Still, our reality is this: Occasional violence against the LGBT community isn’t entirely going away anytime soon, if ever. I live with its specter every day, as I look over my shoulder jogging in my neighborhood, open suspicious-looking mail and dance with my friends wondering if we’re next.

They can yell and scream all they want, but there is no going back on the core rights, liberties and widespread social acceptance for which my friends, family, colleagues and I have fought and won.

When I attend a large-scale gay party, I identify items like bottles and fire extinguishers in case I need to fight back. Homophobes come after me on social media almost daily. There are a handful of anti-gay crazies out there who know few bounds.

Yet I take solace in our collective reality with which I often retort when challenged:

They can yell and scream all they want, but there is no going back on the core rights, liberties and widespread social acceptance for which my friends, family, colleagues and I have fought and won.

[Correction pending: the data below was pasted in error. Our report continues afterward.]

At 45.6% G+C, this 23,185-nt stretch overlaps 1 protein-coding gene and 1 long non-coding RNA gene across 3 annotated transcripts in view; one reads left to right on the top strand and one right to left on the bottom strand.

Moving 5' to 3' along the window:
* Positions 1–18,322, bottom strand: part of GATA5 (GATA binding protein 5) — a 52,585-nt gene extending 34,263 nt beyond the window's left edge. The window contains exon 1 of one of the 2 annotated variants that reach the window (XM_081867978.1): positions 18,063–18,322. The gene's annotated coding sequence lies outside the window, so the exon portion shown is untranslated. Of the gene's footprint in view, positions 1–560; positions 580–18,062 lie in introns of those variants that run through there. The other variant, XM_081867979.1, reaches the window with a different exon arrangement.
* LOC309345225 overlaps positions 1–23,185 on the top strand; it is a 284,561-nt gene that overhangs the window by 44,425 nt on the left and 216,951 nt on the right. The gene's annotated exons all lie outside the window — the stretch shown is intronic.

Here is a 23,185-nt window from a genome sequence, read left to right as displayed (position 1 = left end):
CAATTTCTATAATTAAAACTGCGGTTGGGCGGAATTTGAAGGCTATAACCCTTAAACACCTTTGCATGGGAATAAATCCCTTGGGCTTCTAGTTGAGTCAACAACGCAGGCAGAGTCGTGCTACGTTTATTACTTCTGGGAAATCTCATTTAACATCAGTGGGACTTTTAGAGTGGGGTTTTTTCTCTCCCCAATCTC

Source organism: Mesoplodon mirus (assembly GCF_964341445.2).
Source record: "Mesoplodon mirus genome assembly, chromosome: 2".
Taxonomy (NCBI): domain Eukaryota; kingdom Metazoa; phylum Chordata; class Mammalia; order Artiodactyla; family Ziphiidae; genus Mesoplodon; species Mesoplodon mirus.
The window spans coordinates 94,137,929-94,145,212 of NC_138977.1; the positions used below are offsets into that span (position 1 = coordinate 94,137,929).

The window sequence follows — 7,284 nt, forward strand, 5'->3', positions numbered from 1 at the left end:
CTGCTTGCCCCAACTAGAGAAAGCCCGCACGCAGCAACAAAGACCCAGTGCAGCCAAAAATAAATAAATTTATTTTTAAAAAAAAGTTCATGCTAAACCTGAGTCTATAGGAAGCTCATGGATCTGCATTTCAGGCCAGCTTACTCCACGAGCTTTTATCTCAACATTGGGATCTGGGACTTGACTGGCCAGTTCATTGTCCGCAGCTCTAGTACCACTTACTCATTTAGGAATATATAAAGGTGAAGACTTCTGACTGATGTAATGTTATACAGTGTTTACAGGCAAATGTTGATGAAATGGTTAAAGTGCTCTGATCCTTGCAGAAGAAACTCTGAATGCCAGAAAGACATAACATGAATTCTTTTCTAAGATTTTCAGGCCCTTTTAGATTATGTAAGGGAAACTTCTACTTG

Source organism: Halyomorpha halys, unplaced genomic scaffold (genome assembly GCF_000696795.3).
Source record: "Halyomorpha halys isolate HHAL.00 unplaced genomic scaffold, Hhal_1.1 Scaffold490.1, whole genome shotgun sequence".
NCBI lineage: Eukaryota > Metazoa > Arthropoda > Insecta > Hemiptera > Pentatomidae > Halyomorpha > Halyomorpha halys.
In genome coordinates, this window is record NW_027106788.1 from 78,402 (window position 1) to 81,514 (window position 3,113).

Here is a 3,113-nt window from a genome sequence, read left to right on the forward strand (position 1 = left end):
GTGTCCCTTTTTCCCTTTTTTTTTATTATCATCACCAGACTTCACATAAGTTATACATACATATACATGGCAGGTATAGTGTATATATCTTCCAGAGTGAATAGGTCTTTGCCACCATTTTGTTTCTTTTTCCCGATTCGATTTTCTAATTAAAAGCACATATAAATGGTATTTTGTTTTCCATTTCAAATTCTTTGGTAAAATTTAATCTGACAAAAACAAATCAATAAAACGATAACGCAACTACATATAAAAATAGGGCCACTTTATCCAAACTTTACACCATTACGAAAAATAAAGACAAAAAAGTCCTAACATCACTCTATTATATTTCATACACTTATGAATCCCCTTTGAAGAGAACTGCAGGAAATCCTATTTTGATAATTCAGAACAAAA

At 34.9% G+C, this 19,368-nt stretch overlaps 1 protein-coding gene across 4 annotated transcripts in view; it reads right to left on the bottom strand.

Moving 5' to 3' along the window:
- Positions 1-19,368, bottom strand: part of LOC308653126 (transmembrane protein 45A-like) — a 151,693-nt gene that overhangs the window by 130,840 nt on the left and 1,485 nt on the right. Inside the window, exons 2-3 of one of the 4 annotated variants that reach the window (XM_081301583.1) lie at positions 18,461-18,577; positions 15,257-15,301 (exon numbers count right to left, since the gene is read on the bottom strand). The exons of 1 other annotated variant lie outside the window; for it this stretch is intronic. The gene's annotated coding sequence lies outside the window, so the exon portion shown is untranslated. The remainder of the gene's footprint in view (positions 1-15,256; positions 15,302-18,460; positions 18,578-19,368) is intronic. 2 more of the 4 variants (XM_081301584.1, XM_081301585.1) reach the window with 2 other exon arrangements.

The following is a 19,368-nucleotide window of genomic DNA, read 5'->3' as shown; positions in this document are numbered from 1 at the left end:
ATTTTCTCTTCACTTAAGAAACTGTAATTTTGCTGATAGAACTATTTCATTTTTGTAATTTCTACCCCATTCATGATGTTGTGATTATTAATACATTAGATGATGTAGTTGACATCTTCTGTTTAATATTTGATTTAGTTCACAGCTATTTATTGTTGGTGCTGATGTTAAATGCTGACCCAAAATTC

Same-sex marriage, employment protections, inclusion in sports, corporate acceptance, equal access to adoption and surrogacy to build our families, the widespread embrace of Pride — These things are here to stay, and where they don’t exist now, they are growing.

We as the LGBT community are winning and, as an SB Nation colleague told me on Monday, “there is NO going back.”

Acceptance continues to grow.

People claiming “marriage is next” after the SCOTUS abortion ruling are wrong. Our access to marriage is not going anywhere, despite what Clarence Thomas wants. That’s evidenced by 47 House Republicans and 12 GOP Senators giving their votes to the federal right for two men or two women to marry one another.

These votes were truly impossible a decade ago.

That reality is sinking in for people who don’t want LGBT people accepted in our culture. Yet generally speaking, every corner of our country becomes more accepting of our community every day.

Sports, often held up as “the last closet” because of the lack of publicly out gay pro athletes in men’s athletics, has changed dramatically. I’ve seen that growing support from powerful sports figures like Pro Football Hall of Famer Michael Irvin; NFL team owners Michael Bidwill, Robert Kraft and John Mara; NBA legend Dwyane Wade; and from the embrace of gay men like Major League Baseball VP Billy Bean and NFL player Carl Nassib and the dozens of out women in professional sports.